Last week, the novelist Orhan Pamuk - winner of the 2003 Impac Award and a candidate this year for both the Independent Foreign Fiction Prize and the Samuel Johnson Prize for Non-Fiction - received a temporary reprieve in an Istanbul court, when the presiding judge ruled that the case against him could not proceed without the approval of the Ministry of Justice. Metin Aydin questioned whether the case against Pamuk, whose denunciation of the Ottoman massacres of Armenians 90 years ago has supposedly insulted Turkish national identity, was in line with judicial procedures. Pamuk is one of several intellectuals facing the possibility of three years in jail. The issue may damage Turkey's chances of joining the EU, which requires the country to allow the same freedoms of speech as other member states.
Except, of course, that freedom of speech is under threat elsewhere, notably in our own sceptic isle. Even before 7 July, the Government was trying to push its proposed new offence of "incitement to religious hatred" through Parliament. If passed, it would allow all sorts of genies out of bottles. English PEN has spearheaded the campaign against this so-called offence bill. Last month, Penguin published Freedom of Expression is No Offence, a collection of new writing by the likes of Salman Rushdie, Hanif Kureishi and Philip Pullman, which both highlights the issue and raises money for the cause. It makes a great stocking-filler.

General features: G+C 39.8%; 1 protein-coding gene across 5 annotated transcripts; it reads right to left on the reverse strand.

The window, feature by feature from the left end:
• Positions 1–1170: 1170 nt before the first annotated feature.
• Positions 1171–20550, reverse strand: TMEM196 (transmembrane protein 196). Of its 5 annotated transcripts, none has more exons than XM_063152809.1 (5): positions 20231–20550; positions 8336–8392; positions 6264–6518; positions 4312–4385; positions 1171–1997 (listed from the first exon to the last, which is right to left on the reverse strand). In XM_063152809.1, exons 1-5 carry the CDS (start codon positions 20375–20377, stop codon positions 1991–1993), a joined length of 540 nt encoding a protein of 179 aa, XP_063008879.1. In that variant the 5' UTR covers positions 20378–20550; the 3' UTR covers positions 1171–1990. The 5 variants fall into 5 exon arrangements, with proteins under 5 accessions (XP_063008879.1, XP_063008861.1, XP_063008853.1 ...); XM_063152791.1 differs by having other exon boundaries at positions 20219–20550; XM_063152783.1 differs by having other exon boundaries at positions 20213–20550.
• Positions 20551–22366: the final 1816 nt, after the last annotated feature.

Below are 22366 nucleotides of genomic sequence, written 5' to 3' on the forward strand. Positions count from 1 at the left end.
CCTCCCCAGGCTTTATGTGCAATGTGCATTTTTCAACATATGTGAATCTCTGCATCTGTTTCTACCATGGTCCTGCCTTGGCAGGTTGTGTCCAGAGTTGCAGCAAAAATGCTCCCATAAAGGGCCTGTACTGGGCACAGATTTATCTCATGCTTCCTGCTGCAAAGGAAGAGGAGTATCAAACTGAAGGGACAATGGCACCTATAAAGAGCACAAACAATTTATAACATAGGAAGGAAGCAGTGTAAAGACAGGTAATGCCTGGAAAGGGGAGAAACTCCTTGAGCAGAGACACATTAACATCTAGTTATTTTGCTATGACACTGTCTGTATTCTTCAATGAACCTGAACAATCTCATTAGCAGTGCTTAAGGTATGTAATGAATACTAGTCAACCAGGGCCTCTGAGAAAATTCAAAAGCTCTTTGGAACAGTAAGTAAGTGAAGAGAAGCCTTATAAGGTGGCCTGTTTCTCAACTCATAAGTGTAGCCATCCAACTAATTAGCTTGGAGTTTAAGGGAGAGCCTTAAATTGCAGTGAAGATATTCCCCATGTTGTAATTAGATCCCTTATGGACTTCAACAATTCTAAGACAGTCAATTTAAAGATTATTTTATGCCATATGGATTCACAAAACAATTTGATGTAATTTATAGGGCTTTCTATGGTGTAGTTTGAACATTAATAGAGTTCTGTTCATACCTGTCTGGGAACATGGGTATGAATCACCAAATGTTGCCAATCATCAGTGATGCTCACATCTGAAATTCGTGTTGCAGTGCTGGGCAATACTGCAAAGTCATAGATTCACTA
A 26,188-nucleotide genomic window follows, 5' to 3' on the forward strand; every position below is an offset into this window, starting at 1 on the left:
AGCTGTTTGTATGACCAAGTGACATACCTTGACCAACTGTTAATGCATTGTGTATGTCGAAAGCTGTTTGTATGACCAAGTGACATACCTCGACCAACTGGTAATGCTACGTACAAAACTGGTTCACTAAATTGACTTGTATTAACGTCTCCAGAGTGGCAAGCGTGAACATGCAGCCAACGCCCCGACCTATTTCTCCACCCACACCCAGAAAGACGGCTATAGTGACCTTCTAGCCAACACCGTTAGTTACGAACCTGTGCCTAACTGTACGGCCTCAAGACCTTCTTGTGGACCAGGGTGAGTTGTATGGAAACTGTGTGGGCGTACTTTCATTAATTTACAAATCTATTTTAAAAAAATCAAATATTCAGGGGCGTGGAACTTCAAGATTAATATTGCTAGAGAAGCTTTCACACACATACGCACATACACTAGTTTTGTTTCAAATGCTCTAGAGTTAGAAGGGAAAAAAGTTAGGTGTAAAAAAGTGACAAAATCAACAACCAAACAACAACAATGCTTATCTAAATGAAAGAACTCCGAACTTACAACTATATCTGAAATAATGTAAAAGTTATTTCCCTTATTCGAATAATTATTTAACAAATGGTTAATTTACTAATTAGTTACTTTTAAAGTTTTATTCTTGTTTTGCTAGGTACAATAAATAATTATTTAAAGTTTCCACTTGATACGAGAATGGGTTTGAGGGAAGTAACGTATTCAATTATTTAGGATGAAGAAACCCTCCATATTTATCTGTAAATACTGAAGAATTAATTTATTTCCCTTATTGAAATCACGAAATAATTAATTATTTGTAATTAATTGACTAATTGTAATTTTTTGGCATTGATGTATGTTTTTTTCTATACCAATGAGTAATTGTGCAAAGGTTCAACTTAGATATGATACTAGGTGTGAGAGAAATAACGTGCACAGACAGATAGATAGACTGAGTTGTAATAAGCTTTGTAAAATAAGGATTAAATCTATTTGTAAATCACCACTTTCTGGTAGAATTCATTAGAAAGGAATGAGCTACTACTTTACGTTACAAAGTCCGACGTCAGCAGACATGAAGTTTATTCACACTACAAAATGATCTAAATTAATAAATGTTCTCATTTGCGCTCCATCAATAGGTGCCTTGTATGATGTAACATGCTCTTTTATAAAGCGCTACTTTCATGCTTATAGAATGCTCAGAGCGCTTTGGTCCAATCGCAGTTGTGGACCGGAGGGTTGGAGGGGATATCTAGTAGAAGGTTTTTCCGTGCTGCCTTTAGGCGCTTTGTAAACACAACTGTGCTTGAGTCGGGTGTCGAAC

The Office of Fair Trading
Defeatists that they are, many publishers thought the HMV/Waterstone's takeover bid for Ottakar's would be a shoo-in. But the OFT examined the evidence and decided the weight of concern about cultural impoverishment and lack of competition merited further scrutiny.
Beginning with Every Light in the House Burnin', each of Levy's novels has explored aspects of the Jamaican immigrant experience. But it was Small Island, the story of the Windrush generation, which finally brought her both acclaim and sales. It won the Commonwealth Writers Prize, the Whitbread Novel of the Year, Whitbread Book of the Year, the Orange, and the Orange of Oranges Prize, marking the tenth anniversary of the women's fiction award, and was shortlisted for several others.